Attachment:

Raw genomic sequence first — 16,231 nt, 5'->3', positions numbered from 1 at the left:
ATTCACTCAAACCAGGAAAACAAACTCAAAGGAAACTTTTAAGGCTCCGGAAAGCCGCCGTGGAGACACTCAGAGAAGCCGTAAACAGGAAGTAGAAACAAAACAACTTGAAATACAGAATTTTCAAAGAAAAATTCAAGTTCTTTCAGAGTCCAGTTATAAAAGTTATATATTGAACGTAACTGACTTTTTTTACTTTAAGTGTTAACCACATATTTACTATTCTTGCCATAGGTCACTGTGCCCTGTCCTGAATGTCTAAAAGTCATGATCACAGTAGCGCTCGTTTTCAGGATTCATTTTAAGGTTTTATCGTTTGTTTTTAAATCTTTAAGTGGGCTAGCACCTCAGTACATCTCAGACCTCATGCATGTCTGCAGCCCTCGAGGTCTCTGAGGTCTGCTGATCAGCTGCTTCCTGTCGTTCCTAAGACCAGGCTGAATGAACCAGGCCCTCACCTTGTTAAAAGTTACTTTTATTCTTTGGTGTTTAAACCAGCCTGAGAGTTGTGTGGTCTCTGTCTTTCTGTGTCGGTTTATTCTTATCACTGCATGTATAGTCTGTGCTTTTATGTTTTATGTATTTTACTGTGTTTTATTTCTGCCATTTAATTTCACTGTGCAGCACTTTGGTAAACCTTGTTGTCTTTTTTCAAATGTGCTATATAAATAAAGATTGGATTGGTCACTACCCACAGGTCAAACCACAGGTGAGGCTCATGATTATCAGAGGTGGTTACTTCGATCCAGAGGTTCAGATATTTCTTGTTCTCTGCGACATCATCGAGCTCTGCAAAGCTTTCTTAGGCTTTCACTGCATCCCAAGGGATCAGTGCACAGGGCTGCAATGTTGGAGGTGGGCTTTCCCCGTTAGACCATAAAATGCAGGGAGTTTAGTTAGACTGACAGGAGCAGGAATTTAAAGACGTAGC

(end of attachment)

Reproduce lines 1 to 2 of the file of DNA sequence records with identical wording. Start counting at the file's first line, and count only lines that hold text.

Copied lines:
Raw genomic sequence first — 16,231 nt, 5'->3', positions numbered from 1 at the left:
ATTCACTCAAACCAGGAAAACAAACTCAAAGGAAACTTTTAAGGCTCCGGAAAGCCGCCGTGGAGACACTCAGAGAAGCCGTAAACAGGAAGTAGAAACAAAACAACTTGAAATACAGAATTTTCAAAGAAAAATTCAAGTTCTTTCAGAGTCCAGTTATAAAAGTTATATATTGAACGTAACTGACTTTTTTTACTTTAAGTGTTAACCACATATTTACTATTCTTGCCATAGGTCACTGTGCCCTGTCCTGAATGTCTAAAAGTCATGATCACAGTAGCGCTCGTTTTCAGGATTCATTTTAAGGTTTTATCGTTTGTTTTTAAATCTTTAAGTGGGCTAGCACCTCAGTACATCTCAGACCTCATGCATGTCTGCAGCCCTCGAGGTCTCTGAGGTCTGCTGATCAGCTGCTTCCTGTCGTTCCTAAGACCAGGCTGAATGAACCAGGCCCTCACCTTGTTAAAAGTTACTTTTATTCTTTGGTGTTTAAACCAGCCTGAGAGTTGTGTGGTCTCTGTCTTTCTGTGTCGGTTTATTCTTATCACTGCATGTATAGTCTGTGCTTTTATGTTTTATGTATTTTACTGTGTTTTATTTCTGCCATTTAATTTCACTGTGCAGCACTTTGGTAAACCTTGTTGTCTTTTTTCAAATGTGCTATATAAATAAAGATTGGATTGGTCACTACCCACAGGTCAAACCACAGGTGAGGCTCATGATTATCAGAGGTGGTTACTTCGATCCAGAGGTTCAGATATTTCTTGTTCTCTGCGACATCATCGAGCTCTGCAAAGCTTTCTTAGGCTTTCACTGCATCCCAAGGGATCAGTGCACAGGGCTGCAATGTTGGAGGTGGGCTTTCCCCGTTAGACCATAAAATGCAGGGAGTTTAGTTAGACTGACAGGAGCAGGAATTTAAAGACGTAGC